Since Malcolm McClean developed the first standard shipping container in 1956, the container shipping industry has revolutionized how goods are transported worldwide. But what will the future hold for this rapidly growing industry?
New COVID variants and lockdowns at major Chinese ports in early 2022, supply chain disruptions due to the Russia-Ukraine War, and changes to IMO regulations have destabilized the industry. Major shipping companies are now re-evaluating how they transport goods internationally, shaping several industry trends in 2022.
The Increasing Importance of Sustainability
In recent years, there has been an increasing focus on sustainability in the shipping industry.
Shipping containers are often left unused for long periods, taking up valuable space in ports. In addition, shipping vessels produce a large amount of pollution, including greenhouse gases and oil spills.
The World Economic Forum reports that shipping vessels account for approximately 3% of CO₂ emissions annually; this makes the shipping industry the 6th largest global emitter. Across the entire industry, the three largest container shipping companies, Maersk, Mediterranean Shipping Company (MSC), and CMA CGM S.A., produce up to 80% of the industry’s emissions.
As a result, many companies are now working to find ways to make shipping more sustainable and reduce emissions, including things like:
- Using cleaner fuel sources such as biofuel and hydrogen cells
- Investing in green shipping materials
- Reducing the number of empty containers
- Constructing green marine transportation vessels and cargo ships
To encourage shipping companies to reach emissions and sustainability goals, the International Maritime Organization (IMO) has created a set of amendments to its regulations. They have partnered with major global projects, including GreenVoyage-2050 and the Global Industry Alliance to Support Low Carbon Shipping (GIA).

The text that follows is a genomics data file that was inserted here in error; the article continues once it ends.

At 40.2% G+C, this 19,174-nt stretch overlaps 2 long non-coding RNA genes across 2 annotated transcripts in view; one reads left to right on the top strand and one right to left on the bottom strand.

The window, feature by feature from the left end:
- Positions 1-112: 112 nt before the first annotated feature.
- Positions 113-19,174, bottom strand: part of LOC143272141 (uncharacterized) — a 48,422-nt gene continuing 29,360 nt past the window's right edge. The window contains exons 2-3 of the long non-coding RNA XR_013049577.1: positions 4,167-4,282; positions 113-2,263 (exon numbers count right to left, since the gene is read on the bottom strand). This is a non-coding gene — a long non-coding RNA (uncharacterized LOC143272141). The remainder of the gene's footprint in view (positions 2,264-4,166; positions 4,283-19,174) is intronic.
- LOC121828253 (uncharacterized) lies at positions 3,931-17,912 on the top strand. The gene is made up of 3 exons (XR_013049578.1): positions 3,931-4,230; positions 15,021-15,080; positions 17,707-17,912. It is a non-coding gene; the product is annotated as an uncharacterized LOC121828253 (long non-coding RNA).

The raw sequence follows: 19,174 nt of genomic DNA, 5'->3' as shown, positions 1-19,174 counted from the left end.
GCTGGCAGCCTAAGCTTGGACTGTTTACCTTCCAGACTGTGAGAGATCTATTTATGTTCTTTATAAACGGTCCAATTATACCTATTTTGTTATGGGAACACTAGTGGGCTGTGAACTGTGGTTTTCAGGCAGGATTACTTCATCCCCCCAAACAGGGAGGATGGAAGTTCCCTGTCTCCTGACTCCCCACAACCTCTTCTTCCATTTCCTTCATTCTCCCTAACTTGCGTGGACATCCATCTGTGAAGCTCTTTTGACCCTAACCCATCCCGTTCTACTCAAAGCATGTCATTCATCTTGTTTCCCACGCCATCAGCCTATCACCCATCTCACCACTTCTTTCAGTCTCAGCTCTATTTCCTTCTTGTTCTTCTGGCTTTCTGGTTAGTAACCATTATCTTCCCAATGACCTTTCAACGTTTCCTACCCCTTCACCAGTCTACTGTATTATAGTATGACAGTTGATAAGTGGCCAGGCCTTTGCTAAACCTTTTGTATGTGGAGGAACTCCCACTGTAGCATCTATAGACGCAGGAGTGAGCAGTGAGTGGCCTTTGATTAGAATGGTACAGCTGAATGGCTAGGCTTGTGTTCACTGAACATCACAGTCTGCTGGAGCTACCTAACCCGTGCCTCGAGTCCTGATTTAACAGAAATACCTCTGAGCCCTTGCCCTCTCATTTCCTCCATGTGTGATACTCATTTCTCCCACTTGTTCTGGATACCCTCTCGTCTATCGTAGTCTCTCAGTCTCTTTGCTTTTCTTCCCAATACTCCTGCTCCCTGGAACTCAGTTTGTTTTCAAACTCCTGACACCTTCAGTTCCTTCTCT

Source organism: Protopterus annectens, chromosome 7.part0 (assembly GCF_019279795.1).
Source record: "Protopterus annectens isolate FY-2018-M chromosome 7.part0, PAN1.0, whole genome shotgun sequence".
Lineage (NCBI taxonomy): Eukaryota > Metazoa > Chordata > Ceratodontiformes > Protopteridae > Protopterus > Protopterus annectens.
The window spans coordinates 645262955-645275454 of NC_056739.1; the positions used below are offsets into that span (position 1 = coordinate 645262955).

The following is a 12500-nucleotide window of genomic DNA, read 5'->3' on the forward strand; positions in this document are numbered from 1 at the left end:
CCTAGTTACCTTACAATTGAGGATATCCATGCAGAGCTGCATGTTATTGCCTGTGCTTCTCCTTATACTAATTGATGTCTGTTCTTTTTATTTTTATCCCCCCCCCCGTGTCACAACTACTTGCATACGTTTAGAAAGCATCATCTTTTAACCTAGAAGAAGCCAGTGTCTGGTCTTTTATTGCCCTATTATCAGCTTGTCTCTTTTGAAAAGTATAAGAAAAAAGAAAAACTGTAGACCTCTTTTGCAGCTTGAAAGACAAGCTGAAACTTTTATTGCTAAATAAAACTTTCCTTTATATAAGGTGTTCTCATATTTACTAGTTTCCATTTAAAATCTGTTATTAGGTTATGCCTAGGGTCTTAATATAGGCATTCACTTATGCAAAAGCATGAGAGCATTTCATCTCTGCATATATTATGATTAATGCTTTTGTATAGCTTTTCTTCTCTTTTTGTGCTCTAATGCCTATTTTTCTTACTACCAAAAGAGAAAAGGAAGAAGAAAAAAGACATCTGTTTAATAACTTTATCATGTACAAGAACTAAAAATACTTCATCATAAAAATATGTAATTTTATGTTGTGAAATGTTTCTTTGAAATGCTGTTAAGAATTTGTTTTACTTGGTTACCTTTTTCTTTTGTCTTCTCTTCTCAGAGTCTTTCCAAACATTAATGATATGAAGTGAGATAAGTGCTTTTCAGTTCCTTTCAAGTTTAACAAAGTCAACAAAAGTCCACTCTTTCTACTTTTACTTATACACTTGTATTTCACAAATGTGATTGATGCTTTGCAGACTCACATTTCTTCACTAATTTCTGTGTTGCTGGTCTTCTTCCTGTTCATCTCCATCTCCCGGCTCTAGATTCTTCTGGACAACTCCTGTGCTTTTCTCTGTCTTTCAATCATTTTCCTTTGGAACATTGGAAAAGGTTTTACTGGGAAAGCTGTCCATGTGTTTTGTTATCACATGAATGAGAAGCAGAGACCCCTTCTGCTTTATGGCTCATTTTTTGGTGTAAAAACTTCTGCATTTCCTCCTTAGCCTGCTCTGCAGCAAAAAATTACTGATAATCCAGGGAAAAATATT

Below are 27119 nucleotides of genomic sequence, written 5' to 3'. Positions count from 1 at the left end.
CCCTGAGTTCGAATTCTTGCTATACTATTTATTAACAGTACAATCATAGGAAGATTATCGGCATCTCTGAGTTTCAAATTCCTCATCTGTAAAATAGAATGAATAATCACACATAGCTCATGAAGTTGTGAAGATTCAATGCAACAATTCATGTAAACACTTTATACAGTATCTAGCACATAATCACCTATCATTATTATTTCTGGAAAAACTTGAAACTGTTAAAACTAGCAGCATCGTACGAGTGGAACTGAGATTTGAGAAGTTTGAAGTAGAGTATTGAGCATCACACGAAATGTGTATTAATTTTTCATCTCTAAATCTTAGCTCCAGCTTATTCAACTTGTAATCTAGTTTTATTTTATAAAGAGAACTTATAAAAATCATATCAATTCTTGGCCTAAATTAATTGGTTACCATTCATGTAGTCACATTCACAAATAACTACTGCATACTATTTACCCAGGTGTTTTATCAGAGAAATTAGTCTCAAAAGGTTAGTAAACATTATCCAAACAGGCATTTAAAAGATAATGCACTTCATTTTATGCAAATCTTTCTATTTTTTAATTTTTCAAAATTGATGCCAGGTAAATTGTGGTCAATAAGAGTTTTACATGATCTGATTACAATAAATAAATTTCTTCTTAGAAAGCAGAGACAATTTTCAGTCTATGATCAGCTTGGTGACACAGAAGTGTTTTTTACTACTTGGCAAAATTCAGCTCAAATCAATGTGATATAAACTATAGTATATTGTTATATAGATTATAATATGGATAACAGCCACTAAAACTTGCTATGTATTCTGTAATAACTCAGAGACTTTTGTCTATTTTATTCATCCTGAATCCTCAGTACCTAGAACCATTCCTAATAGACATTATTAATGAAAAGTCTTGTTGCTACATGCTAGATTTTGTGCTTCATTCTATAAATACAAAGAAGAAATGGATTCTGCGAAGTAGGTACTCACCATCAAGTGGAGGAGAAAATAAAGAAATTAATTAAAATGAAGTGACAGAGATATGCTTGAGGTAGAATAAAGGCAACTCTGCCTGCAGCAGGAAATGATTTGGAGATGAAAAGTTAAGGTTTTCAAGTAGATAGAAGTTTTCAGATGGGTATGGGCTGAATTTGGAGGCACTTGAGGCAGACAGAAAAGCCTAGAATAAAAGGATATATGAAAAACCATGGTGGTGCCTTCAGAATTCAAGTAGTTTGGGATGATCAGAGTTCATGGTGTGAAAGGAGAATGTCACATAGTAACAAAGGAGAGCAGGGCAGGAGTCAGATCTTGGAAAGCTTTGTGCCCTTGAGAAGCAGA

The Impact of Brexit on Container Shipping
Since the UK voted to leave the European Union, there have been many customs clearance changes to the shipping industry.
Before Brexit, shipping containers from the EU could enter the UK without customs clearance. However, post-Brexit, all shipping containers from the EU must go through customs clearance at a port in the UK.
This has caused delays and disruptions for many shipping companies. It has also resulted in higher costs for shipping companies, which now have to pay for customs clearance.
Despite the challenges, the shipping industry is adapting and finding ways to overcome the obstacles posed by Brexit.
Increasing Popularity of Intermodal Shipping
Intermodal shipping is a method of transport that uses multiple modes of transportation to move freight from point A to point B. The most common form of intermodal shipping is piggyback, which involves transporting trailers or containers on railroad flatcars.
While intermodal shipping has been around for decades, it has seen a spike in popularity in recent years due to several factors:
- The fuel cost has risen dramatically, making rail transport more cost-effective than road freight.
- Concerns about congestion and pollution have led to greater interest in green transportation options.
- Security concerns due to the Russia-Ukraine War and other instabilities make intermodal shipping an attractive option for companies that want to avoid the delays and disruptions associated with air travel.
Growth of Blockchain Technology in the Logistics Industry
The logistics industry has been under pressure recently to become more efficient and reduce costs. At the same time, there has been a growing need for greater transparency and traceability throughout the supply chain.